His business ventures — including allowing the old schoolhouse's gym/cafeteria building basement to be transformed by three young women who wanted to try their hand at restauranting (Nardone on the Maltby Cafe: "Everybody said, 'It won't work! Nobody wants to go downstairs to a restaurant in a hole!' ") — has helped transform Maltby into a more populated and well-known community.

The Maltby Cafe in particular has been a huge success, and has been owned by the proprietors since 1988. If you don't know the neighborhood, there's a good chance you've at least heard of its cafe's inch-thick "Maltby toast" or famous plate-sized cinnamon rolls.

Despite some light industrial ventures that have sprung up to the south and the addition of the Echo Falls Golf Club directly east, residents say it still feels removed from the cities nearby.

"It is kind of central, but it doesn't feel like it," said Bob Gillum, a Bothell High School graduate who owns and operates the antiques shop, located on the opposite side of the parking lot from the Maltby Cafe.

Wide price range

Maltby's proximity to larger cities such as Bothell is part of what makes it the area desirable, but prices indicate there is something for most everyone.

The prices of 137 homes sold in the first half of the year in the Maltby area ranged from $139,000 to $2.5 million, with a median price of about $360,000, according to statistics provided by Windermere Real Estate.

For the broader Bothell area, the median value of all homes, not just homes that have recently sold, for July was $306,900, according to the Zillow Home Value Index. That's up 0.3 percent year-over-year, and up 0.7 percent quarter-over-quarter.

The median value of all condos in the Bothell area for July was $179,500, up 0.1 percent year-over-year, and unchanged quarter-over-quarter, according to Seattle-based Zillow.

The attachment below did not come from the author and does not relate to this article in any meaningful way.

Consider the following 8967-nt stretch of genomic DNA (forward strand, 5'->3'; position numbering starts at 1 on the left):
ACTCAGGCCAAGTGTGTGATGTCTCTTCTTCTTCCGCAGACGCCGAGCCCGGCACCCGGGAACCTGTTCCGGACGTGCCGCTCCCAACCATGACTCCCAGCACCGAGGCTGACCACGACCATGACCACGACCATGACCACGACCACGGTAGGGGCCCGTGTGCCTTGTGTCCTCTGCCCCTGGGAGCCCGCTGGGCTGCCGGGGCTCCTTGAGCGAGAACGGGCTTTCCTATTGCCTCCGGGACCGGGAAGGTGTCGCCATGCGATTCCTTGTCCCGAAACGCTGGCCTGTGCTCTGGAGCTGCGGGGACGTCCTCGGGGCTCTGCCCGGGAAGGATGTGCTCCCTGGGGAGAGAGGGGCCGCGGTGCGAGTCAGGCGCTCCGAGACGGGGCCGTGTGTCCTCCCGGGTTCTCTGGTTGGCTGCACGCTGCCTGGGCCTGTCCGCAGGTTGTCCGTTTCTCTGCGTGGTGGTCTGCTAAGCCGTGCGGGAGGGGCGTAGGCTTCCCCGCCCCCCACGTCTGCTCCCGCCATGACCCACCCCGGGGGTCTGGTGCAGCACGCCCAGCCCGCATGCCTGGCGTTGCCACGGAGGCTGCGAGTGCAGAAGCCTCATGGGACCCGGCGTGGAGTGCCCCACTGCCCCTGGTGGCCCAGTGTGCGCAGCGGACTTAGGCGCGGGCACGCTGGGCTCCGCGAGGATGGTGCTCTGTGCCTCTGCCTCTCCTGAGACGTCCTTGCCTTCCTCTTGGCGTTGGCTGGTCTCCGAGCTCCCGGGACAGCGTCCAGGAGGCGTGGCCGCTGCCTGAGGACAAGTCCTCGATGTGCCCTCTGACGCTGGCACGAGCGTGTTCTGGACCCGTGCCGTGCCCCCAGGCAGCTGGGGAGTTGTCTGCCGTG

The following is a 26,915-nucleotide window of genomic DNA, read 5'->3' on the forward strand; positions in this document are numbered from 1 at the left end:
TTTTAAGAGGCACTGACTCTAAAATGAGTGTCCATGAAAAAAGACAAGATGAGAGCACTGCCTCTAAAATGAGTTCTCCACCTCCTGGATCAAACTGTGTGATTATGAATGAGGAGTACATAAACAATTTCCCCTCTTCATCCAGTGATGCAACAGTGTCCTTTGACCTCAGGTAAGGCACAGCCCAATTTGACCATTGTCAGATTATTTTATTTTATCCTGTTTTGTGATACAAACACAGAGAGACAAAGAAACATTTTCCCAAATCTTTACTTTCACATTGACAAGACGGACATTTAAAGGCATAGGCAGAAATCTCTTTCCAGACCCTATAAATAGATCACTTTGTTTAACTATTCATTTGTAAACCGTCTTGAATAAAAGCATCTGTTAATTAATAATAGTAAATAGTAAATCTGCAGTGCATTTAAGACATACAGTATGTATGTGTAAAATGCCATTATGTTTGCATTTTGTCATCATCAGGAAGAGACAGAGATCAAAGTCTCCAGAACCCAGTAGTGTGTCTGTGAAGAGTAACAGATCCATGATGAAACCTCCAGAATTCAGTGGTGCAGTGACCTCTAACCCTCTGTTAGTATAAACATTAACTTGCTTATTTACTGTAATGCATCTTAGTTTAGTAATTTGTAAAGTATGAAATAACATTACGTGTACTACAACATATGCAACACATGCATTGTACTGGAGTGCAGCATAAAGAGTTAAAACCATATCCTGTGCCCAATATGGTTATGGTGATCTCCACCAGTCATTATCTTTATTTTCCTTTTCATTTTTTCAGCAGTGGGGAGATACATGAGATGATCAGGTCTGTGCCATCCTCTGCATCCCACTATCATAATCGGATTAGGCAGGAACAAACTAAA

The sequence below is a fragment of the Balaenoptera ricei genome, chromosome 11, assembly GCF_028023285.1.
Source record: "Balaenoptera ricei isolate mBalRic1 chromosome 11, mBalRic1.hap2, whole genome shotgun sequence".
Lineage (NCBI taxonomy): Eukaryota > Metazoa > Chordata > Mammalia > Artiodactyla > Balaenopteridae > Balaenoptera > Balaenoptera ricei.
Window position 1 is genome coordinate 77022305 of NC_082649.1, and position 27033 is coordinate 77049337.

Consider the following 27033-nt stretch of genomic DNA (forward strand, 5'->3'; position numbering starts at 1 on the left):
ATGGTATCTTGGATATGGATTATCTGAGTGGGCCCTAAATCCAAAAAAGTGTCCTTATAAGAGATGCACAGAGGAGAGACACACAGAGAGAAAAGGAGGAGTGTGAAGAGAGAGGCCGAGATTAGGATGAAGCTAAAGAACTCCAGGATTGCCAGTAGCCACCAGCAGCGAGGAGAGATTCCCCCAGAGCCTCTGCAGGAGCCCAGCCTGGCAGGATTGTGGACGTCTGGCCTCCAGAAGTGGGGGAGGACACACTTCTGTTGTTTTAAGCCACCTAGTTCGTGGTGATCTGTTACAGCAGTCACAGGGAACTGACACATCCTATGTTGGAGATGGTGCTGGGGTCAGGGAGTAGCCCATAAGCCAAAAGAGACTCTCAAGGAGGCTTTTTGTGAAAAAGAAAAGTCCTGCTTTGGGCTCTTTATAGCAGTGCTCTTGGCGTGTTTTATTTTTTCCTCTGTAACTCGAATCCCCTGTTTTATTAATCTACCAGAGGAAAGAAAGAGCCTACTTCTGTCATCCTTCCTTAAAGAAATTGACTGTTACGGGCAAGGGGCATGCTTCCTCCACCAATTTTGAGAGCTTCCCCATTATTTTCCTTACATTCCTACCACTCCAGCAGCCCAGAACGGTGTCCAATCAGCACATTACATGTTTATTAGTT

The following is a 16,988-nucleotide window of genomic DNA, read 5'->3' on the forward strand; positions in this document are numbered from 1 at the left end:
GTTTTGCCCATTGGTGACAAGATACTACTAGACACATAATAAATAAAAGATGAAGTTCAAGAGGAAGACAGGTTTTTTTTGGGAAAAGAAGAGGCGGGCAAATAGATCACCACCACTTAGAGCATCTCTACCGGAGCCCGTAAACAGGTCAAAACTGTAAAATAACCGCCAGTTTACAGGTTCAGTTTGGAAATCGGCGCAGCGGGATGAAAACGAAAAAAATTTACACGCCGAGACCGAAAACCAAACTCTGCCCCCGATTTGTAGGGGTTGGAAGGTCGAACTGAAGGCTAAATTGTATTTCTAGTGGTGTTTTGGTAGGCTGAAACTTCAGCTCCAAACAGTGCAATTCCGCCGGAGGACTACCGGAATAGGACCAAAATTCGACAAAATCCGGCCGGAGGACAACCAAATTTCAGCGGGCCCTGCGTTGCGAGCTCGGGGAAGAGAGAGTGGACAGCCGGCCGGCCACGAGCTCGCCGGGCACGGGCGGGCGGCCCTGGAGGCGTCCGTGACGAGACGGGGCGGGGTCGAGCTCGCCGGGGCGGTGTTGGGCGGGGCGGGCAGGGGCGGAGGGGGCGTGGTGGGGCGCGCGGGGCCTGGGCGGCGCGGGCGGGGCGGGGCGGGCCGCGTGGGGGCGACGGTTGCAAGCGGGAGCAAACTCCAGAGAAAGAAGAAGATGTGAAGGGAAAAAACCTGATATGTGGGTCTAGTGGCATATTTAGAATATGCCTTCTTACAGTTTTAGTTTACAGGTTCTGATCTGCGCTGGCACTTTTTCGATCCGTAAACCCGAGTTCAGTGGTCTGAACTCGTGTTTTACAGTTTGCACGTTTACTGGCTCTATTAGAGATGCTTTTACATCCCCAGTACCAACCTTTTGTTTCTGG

Maltby is also the only neighborhood in unincorporated Snohomish County to boast a food bank, which Walster and four other women started 19 years ago.

The food bank has expanded from serving 15 families during its first month to 130-150 families per week.

"We depend heavily on this community, and they are very generous," Walster said. "They give us lots of food, they help us collect new toys, coats and things at Christmas, school supplies. I consider them our No. 1 partner. We couldn't make it without them."

No city plans

Despite the population growth of recent years, Maltby has remained a part of unincorporated Snohomish County and seems committed to staying that way.

"Nobody really wants to be a city," Walster said.

Being unincorporated means there are still no streetlights and the nearest bus stop is about three miles away on Highway 9, but sales taxes are lower and road noise almost nonexistent.

The Maltby lifestyle appeals to Gillum, whose passion for antique hunting, fishing and nautical gear snowballed into the 1,500-square-foot store.

He can go fishing after work on weekdays if he wants, Gillum said.

There's a cafe where he can eat in the morning and a pizza joint if he wants an easy dinner at night, and it's all nearly on his doorstep.

"It's peaceful, that's what it is here," Walster said.

Just like the old days.